She added, “It’s a strong message to say that if you aren’t taking the coverage because you don’t currently take any prescriptions or very few. It’s worth it to choose one of those least expensive plans that at least cover the prescription that you are taking or the least expensive plan overall as far as monthly premium goes, so that you don’t eventually have to pay that penalty.”


Sharon Aikins 9 years, 6 months ago

I am not yet 65 and my monthly pharmacy bill is over $500. Fortunately I am in a study for disabled people that pays for most of my prescriptions or with only a $3.00 copay. When this study is over, I will be among the uninsured for a few years because I can't afford the health insurance premiums, deductibles and copays, approximately $20,000 a year out of pocket due to my age and health issues. Now it seems that reaching medicare age has no guarantees. Plus I will receive very little SS, with a big chunk of that taken for Medicare Part B. Then I will need gap and prescription plans on top of the Medicare. I find all this a bit scary and can only hope my health doesn't worsen because I won't be able to visit a doctor. Recently I visited a nurse practioner in my doctor's practice and the bill was over $100 because a healthy chunk of that went to the doctor who never even saw me. Where does it end?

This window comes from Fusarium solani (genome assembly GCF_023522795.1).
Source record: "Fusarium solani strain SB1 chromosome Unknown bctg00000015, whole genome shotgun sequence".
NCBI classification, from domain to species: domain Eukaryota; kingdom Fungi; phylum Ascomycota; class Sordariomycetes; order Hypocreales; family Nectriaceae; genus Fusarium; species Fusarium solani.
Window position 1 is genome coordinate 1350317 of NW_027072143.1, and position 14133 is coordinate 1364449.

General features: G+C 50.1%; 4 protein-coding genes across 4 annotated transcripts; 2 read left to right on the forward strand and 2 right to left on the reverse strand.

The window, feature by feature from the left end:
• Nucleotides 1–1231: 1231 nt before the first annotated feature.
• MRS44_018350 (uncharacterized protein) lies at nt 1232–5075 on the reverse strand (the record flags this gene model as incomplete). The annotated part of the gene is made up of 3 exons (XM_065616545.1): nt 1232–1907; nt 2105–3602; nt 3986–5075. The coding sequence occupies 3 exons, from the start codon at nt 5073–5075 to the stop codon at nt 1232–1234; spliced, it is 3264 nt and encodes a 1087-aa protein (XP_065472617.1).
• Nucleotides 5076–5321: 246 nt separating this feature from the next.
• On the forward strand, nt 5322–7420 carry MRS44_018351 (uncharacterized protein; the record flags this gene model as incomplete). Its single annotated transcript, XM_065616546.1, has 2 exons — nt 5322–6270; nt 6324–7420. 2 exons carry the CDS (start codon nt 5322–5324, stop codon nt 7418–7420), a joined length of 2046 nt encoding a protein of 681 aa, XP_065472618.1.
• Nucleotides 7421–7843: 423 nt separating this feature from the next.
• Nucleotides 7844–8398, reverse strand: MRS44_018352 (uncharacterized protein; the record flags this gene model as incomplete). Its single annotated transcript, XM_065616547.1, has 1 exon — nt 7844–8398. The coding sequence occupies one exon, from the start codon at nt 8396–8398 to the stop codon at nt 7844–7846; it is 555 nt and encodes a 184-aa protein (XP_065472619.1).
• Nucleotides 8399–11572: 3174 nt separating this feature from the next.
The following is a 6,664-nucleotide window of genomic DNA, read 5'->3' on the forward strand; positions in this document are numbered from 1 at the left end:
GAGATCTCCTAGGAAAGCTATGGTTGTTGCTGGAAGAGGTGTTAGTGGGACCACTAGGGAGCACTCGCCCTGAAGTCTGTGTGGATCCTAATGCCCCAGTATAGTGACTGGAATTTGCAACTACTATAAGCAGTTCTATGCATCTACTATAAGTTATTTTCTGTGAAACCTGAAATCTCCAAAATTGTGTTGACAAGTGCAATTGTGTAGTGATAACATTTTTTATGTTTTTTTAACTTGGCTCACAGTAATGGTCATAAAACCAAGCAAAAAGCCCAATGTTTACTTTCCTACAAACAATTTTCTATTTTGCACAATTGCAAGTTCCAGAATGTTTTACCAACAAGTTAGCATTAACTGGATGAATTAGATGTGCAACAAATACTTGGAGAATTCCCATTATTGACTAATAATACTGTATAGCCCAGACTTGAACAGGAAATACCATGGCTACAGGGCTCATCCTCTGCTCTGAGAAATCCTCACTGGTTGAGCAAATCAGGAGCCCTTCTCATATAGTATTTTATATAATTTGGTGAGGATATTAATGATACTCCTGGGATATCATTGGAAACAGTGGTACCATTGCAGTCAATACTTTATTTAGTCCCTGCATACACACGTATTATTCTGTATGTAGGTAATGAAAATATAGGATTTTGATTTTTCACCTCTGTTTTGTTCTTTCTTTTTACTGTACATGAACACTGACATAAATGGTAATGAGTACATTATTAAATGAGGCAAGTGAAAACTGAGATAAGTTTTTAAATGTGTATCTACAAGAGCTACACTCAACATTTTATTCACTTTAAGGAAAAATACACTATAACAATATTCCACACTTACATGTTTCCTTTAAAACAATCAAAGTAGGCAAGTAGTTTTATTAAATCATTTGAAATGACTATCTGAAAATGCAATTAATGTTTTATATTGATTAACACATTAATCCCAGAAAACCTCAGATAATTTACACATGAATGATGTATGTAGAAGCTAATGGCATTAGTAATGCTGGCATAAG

Confrontation 9 years, 6 months ago

Don't forget that the wealthy don't care about whether or not you have health insurance. They can afford the best, you can't, and they love it!

Charles L. Bloss, Jr. 9 years, 6 months ago

If you are receiving social security disability you get medicare i think it's 2 years after you start receiving it. Once you are eligible take parts a (free) b & d. If you dont take them immiedately when they are offered you will have to pay a penalty the rest of your life. I know, I didn't take them right away, and did not know about the penalty. If you are not on social security disability, find a good lawyer (Parmele is on TV a lot) and get on it. It certainly sounds as if you are eligible. You don't have to pay the lawyer up front, they take a percentage of the initial payment. It is backdated to the day you file when you do get it. Thank you, Lynn